Disneyland was loads of fun this weekend, save for one annoying drama first thing on Saturday morning. Athena forgot her AP at home, and they offer a one time courtesy replacement pass, but that meant standing in line to get the pass, then going through the gates, she had to produce picture ID and then they had to hand type in the number on the pass to let her in because it didn't have a barcode. In the normal worldl, that would've been the end of it, but since it didn't have a barcode, I asked, "So how do you do fastpass without a barcode." The person at the gate said, "Go to the office and they'll give you a fastpass ID you can use." We stood in line at City Hall, but since it was such a long line, Rick stopped a cast member to ask if this was what was meant by saying the "office". The cast member said to go down to the AP processing center. We did. They had no idea that the ticket didn't have a barcode and directed us back to the turnstiles, or maybe the wait time board. Athena was really frustrated at this point and said, "How much for a replacement ID?" So for $20 we were on our merry way. Well, actually, I decided to check with the wait time board. They had no idea and directed us to the ticket booths out front. I came back to the AP center and was even more exasperated. We then headed out to the Blue Bayou, couldn't get reservations for lunch, and then found out that Splash Mountain was down for rehab, Big Thunder was closed because of the recent accident, and Space Mountain was closed for renovations until 2005. Oh, and Pirates of the Carribean was broken for the moment too. Then I was grumpy. We managed to go on the Haunted Mansion Holiday, and that helped cheer me a bit, but I really have come to expect Disney Cast Members to be highly competant, so I was completely flummoxed by the morning's chaos. It would've been so simple to just print the bar code on the courtesy pass and avoid the drama. Oh well.

But the Haunted Mansion was looking great. And the rest of the park was the same as it ever was. After a lovely lunch at the Blue Bayou using the standby line, we all got a fresh start and had a good time. Athena and I even tried dancing a bit at the Carnation Plaza swing thing. Two follows, no leader, but we did okay. Well, okay enough for her to get picked up for a dance. Anyway, it was my last trip to Disneyland for at least a year or so, so I'm glad it was a good one.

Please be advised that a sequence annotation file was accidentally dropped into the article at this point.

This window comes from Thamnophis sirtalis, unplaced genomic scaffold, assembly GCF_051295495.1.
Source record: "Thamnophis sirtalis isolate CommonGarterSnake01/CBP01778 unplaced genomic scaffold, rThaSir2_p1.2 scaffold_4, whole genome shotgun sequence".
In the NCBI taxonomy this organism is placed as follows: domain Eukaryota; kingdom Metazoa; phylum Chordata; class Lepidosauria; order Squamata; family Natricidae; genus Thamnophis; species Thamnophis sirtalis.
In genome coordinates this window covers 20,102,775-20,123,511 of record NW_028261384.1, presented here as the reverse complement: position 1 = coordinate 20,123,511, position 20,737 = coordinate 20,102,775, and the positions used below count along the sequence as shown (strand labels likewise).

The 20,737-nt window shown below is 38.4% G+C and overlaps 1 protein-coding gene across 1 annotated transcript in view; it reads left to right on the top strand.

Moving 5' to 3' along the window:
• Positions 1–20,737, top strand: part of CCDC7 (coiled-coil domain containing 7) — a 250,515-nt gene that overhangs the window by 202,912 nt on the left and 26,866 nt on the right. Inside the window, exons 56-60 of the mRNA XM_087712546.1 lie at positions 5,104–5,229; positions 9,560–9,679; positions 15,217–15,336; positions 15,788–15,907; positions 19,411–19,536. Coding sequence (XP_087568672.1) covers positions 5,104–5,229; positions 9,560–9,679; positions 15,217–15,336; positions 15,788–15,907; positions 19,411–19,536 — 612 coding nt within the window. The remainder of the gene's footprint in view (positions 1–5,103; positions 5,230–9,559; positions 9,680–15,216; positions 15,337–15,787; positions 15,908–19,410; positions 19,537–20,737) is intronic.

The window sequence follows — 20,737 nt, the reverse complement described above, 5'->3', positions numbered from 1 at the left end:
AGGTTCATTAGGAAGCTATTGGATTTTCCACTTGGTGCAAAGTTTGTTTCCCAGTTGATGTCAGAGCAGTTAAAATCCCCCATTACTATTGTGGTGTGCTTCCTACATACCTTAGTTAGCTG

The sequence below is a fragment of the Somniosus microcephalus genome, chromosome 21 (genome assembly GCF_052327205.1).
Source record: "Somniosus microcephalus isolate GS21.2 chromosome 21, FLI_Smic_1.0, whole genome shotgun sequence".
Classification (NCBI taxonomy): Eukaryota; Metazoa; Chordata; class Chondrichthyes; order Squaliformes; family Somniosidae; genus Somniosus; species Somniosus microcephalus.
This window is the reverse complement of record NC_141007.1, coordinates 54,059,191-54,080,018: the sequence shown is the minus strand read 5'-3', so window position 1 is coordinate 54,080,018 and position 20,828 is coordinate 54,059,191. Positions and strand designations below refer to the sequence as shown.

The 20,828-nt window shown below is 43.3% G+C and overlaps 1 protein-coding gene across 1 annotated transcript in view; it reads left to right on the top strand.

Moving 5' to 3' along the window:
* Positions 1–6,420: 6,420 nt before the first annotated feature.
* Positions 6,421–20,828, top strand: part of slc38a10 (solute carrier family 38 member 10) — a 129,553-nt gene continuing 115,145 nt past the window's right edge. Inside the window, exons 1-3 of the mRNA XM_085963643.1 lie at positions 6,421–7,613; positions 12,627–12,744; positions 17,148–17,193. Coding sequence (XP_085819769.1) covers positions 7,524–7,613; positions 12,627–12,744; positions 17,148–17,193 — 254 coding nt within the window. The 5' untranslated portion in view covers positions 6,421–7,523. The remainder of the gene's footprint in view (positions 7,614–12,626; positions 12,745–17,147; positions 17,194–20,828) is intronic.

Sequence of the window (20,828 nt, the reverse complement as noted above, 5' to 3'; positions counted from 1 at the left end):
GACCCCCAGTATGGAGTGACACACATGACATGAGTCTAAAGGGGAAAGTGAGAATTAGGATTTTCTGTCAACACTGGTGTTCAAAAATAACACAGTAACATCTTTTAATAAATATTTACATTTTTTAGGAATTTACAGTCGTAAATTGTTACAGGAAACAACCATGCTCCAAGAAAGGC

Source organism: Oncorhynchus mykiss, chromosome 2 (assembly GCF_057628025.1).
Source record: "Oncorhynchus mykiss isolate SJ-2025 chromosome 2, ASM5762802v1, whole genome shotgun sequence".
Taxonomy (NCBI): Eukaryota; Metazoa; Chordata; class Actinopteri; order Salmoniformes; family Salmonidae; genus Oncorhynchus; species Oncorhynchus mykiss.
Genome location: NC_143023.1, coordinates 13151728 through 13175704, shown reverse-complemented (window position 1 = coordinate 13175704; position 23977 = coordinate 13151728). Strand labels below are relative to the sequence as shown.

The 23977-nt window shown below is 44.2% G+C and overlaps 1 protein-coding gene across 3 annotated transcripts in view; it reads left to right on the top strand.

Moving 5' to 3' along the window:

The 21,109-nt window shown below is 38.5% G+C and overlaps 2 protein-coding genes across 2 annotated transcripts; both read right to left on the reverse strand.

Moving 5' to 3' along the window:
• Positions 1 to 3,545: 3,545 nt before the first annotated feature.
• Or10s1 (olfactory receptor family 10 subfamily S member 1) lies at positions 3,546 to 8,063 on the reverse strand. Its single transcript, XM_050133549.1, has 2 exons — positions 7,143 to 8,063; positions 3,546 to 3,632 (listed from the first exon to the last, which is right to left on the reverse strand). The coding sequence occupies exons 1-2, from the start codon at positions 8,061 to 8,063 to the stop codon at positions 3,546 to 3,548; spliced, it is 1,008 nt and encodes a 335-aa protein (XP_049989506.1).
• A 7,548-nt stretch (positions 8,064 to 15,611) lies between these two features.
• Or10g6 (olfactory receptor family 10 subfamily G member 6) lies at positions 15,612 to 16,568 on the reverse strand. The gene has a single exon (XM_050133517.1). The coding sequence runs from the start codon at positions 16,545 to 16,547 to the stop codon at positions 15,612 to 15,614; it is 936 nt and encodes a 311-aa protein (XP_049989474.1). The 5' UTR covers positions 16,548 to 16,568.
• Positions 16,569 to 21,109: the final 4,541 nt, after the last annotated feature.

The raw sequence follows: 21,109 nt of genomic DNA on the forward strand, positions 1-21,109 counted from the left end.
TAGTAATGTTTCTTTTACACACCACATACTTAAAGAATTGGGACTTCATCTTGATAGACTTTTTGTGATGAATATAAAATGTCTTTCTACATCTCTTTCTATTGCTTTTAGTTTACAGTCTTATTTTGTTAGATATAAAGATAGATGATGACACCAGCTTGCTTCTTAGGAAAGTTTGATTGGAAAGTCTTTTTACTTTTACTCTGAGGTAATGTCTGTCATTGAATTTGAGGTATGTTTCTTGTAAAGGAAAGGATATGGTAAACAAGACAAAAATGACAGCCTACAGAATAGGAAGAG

Tuesday, October 14, 2003

In the continuing saga of Nym, the stealth cat, she's starting to warm up a bit. Cyrus and Athena came over Saturday night and brought their cat Thomas for a little kitty intervention. We kicked Nym out from under the bed and shut the doors upstairs. She floundered for a while, hissing at Thomas and not knowing where her safe place was. We watched, making sure they didn't actually escalate the hissing into a fight. Nym eventually took up residence near the top of the stairs. Thomas kept trying to get her to play. Thomas is a very cute cat, but he's dumb as a box of hair. He couldn't conceive of not playing with this other cat. He would run up the stairs, leap over her, and land at the top, flop over and roll around, reaching out a paw to investigate her. She would hiss as he leapt over. Then Thomas would get bored, come downstairs and play for a while, head butting us or what have you, then he'd notice Nym again and the cycle would repeat. For a while, I sat up on the stairs next to Nym, who seemed perfectly content to be petted, and kept purring, broken only by moments of hissing at Thomas. Thomas would eventually wear her down and get her to play. That was clear. But Athena and Cyrus finally headed home.

After that, Nym has been easier to coax out from under the bed. Last night I was studying for my class, and I coaxed her out by reading on the floor next to the bed. No cat can resist the power of a book being read. She came over and planted herself in the middle of my book. We spent a couple of hours cuddling, intermittently interrupted by household sounds that would spook her and cause her to run under the bed until the irresistable power of the book overcame her fear of the world again.

Eventually, I'm hoping she'll get used to the sounds of the house and will mellow out and be able to be social more of the time. But we're getting there. There are few sounds and sensations in the world better than a purring kitty snuggled up to you. It's worth the wait.

Friday, October 10, 2003

Okay, so I've gotten three notes now mentioning that the Science Fair is actually a hoax. I haven't read anything conclusive, but it seems to be a fairly well known hoax. That's good. But I still don't trust the fundies. Sure, maybe creationists haven't gone as fair as to have a science fair for kids yet, but I wouldn't be shocked when "Creation Science" gets this many hits on google or when one of the first links takes you to a video just for kids.